The challenges of working with high-risk youth

October 26, 2011

DeVone Boggan at ONS in 2010. Photo by Heather Gilligan.

By Callie Shanafelt

On a recent fall afternoon, a fistfight broke out at Richmond’s City Hall. A few young men came to pick up their stipend checks from the Office of Neighborhood Safety, a small city program dedicated to helping the people in Richmond most likely to commit a violent crime. A few men from a rival section of Richmond came at the same time to speak with ONS staff. The fight, which resulted in a broken nose and no charges pressed, ignited a local media firestorm.

TV stations and newspapers covered the incident for about a week. San Francisco’s CBS affiliate KPIX ran the headline: “Bloody Gang Fight Breaks Out At Richmond City Hall.” Web comments on the stories included statements like this: “Who cares if they kill each other off, the world will only be a little better off.”

Such coverage is not unusual in media attention to Richmond. It intensified when Office of Neighborhood Safety staff declined to co-operate with the Richmond Police investigation of the incident. Rarely was it reported that because of the nature of the program, there is an intentional firewall between the police department and the ONS.

DeVone Boggan, director of the ONS, was shocked at the coverage, much of which ran without a comment from him.

“I can’t imagine what it must be like for the many mothers in this city who’ve lost their sons and to find themselves thinking, wow, my son’s death didn’t get that kind of attention,” Boggan said.

The reaction to the fistfight highlights the challenges for anti-violence programs targeting the kind of young people that ONS counsels. ONS does not counsel at-risk kids who may some day lead a life of crime. Their clients are the known shooters, who have in the past created risk for everyone else in the community. ONS clients may not be the kind of people who inspire public sympathy – but helping them change their ways could help change the city of Richmond.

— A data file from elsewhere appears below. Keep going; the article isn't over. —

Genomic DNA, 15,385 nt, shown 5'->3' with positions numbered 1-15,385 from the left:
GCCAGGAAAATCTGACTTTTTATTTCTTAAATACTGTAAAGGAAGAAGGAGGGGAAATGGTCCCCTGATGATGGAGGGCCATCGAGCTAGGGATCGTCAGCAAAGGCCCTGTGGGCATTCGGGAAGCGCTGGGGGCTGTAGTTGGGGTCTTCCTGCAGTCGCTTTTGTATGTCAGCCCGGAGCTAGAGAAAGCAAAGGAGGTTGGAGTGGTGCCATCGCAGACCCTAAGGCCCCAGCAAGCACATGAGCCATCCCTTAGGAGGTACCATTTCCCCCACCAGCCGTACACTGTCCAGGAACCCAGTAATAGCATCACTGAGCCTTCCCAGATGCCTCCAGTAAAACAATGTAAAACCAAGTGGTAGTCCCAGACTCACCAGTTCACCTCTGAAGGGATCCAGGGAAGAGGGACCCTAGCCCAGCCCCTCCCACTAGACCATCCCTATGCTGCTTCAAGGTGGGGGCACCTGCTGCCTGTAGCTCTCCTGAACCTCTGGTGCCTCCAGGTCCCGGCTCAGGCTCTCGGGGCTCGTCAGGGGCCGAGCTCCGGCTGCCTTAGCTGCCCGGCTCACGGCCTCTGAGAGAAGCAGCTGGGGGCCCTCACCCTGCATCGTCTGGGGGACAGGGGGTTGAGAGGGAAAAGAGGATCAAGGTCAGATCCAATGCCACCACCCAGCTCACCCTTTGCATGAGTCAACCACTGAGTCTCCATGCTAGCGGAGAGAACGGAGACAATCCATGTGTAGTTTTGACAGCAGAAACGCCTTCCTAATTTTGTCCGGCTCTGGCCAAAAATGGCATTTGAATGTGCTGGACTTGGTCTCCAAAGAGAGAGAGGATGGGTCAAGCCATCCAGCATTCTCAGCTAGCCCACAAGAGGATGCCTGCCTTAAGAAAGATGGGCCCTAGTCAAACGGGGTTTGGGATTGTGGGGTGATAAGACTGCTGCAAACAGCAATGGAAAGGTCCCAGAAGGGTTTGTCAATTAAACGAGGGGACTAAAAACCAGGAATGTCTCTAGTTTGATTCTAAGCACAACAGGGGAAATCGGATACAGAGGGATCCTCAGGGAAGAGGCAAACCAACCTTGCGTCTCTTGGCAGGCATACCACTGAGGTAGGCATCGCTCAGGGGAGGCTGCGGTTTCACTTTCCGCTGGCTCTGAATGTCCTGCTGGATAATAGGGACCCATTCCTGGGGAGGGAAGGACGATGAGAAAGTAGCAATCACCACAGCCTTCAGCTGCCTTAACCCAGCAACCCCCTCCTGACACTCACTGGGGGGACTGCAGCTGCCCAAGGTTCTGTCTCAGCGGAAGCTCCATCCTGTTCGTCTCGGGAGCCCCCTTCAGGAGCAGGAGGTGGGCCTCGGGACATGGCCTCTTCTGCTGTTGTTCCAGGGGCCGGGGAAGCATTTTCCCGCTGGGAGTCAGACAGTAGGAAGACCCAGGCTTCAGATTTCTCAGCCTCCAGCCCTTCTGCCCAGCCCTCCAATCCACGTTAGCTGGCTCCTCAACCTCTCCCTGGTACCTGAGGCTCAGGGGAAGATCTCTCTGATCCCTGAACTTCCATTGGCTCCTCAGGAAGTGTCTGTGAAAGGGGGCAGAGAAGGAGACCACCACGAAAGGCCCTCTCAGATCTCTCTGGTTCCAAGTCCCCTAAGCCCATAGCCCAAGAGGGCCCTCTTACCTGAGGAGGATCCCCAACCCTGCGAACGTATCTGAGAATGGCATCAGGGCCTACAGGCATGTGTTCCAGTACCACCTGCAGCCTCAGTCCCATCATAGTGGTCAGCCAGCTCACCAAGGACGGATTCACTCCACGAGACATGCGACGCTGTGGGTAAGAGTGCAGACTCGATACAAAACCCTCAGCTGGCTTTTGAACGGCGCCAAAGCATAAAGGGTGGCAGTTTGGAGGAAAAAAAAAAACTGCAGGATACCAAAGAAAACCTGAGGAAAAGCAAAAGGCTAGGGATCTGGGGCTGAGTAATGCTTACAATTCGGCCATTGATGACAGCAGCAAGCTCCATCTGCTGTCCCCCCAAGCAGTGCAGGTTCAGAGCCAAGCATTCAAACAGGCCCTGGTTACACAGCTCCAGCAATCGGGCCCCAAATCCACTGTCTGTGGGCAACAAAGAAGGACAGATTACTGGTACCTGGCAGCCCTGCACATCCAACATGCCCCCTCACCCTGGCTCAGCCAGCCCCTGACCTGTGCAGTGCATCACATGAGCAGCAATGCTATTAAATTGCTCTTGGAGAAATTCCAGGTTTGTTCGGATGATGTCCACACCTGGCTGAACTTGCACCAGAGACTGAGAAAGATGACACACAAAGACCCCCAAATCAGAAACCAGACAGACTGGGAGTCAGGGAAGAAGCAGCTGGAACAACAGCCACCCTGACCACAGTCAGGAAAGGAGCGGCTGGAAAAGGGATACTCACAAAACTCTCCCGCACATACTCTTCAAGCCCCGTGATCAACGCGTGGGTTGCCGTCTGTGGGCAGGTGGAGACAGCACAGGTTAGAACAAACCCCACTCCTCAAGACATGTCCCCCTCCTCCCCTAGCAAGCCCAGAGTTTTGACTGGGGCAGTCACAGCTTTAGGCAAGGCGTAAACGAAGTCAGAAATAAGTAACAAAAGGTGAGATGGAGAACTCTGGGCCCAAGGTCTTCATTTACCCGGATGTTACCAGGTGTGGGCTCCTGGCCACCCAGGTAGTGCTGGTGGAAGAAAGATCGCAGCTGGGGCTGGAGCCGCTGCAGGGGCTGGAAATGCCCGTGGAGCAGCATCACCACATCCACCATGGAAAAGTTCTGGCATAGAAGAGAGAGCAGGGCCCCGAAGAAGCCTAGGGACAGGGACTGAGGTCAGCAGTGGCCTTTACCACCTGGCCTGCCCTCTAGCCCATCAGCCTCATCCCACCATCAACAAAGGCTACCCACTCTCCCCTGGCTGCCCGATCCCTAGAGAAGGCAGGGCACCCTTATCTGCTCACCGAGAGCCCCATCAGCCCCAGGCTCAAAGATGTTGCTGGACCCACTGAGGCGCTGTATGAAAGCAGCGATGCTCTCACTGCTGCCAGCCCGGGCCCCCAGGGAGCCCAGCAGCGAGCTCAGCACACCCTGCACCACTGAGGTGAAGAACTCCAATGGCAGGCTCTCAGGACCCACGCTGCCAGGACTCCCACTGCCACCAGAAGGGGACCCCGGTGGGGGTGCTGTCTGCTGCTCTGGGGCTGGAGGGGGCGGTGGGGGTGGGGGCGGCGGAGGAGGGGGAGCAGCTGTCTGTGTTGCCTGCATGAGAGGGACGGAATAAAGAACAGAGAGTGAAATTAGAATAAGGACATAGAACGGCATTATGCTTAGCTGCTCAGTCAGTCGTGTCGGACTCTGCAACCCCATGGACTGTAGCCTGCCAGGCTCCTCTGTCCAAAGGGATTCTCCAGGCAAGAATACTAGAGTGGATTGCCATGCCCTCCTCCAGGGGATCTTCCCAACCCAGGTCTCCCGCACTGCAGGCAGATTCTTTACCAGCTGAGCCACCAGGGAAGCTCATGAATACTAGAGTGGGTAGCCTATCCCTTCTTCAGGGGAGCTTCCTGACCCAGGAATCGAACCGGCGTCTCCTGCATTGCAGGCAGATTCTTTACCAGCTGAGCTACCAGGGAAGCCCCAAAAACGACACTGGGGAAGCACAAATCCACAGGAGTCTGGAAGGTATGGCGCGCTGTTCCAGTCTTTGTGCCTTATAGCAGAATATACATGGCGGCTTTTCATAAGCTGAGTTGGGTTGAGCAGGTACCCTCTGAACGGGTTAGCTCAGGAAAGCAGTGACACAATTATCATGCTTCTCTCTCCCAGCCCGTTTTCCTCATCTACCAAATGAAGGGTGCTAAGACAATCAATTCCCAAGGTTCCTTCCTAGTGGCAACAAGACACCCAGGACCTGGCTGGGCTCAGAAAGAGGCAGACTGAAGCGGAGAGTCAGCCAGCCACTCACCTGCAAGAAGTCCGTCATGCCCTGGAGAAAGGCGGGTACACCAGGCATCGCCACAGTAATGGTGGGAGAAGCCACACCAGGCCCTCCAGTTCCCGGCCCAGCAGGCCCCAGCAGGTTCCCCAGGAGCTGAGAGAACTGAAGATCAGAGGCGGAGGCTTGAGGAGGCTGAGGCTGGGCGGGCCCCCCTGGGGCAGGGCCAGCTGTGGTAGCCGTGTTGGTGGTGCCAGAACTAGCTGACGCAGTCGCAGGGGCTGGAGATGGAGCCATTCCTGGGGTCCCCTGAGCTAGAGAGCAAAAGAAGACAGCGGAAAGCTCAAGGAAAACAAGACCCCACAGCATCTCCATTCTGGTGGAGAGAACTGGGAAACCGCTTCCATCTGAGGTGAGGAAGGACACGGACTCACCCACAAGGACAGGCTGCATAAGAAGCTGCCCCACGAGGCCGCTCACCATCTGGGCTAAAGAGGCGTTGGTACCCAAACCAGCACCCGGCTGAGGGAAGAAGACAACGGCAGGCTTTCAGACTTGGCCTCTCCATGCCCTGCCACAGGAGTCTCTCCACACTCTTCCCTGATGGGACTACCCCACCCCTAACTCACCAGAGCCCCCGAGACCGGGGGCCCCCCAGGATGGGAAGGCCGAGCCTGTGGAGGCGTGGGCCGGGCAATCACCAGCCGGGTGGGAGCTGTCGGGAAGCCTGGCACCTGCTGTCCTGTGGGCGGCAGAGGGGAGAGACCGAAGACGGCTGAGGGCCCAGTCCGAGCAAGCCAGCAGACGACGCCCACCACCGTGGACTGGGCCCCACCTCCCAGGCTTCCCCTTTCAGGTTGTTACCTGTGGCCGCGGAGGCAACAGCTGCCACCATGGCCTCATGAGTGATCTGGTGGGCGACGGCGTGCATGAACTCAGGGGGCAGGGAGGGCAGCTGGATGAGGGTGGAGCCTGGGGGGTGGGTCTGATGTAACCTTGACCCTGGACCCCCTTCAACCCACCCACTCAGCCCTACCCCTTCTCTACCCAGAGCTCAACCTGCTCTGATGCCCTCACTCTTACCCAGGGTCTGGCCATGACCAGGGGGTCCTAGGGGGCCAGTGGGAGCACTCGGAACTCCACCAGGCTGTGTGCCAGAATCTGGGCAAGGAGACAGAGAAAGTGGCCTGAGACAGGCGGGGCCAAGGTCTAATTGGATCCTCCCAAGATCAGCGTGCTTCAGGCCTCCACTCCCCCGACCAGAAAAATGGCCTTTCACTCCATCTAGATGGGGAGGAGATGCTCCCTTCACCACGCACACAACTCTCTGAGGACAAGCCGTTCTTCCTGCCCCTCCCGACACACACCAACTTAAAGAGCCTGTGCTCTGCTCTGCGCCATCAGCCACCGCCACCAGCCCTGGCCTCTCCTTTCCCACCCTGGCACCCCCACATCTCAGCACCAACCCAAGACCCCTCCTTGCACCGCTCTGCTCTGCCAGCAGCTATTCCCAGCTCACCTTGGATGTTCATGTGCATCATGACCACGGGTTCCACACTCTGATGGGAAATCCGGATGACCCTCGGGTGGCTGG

The young men are involved in the program because they were identified by law enforcement and street outreach workers as the most likely to be shot or shoot someone else within six months.

The fact that the young men chose to fight in the office – instead of shooting each other in the parking lot – is a distinct improvement from their past methods of conflict resolution.

“We didn’t have to bury anybody this week. You understand?” Boggan said. “If someone had been killed Friday because they’d decided to handle their conflict differently, we’d be planning for a funeral this week.”

The idea to target youth involved in street gun violence comes from researcher David Kennedy, who developed an intervention program called Ceasefire in Boston in the 1990s. Since the Office of Neighborhood Safety opened in 2008, The City of Richmond has been trying to raise the money and technical assistance to bring Ceasefire to the city.

The Ceasefire model involves a series of “call-ins” with local drug crews in which the people called in are told they have to stop shooting at each other. They are offered help with education and other human services, but they are also told that if they don’t stop, law enforcement agencies will come down on them harder than ever before.

ONS recently secured funding to support a Ceasfire program, but their initial grant applications were rejected.

“I kind of thumbed my nose up at Ceasefire and said fine,” Boggan said. “I’m going to create my own ghetto ceasefire and rather than call-in some people, I’m going to ask-in some people.”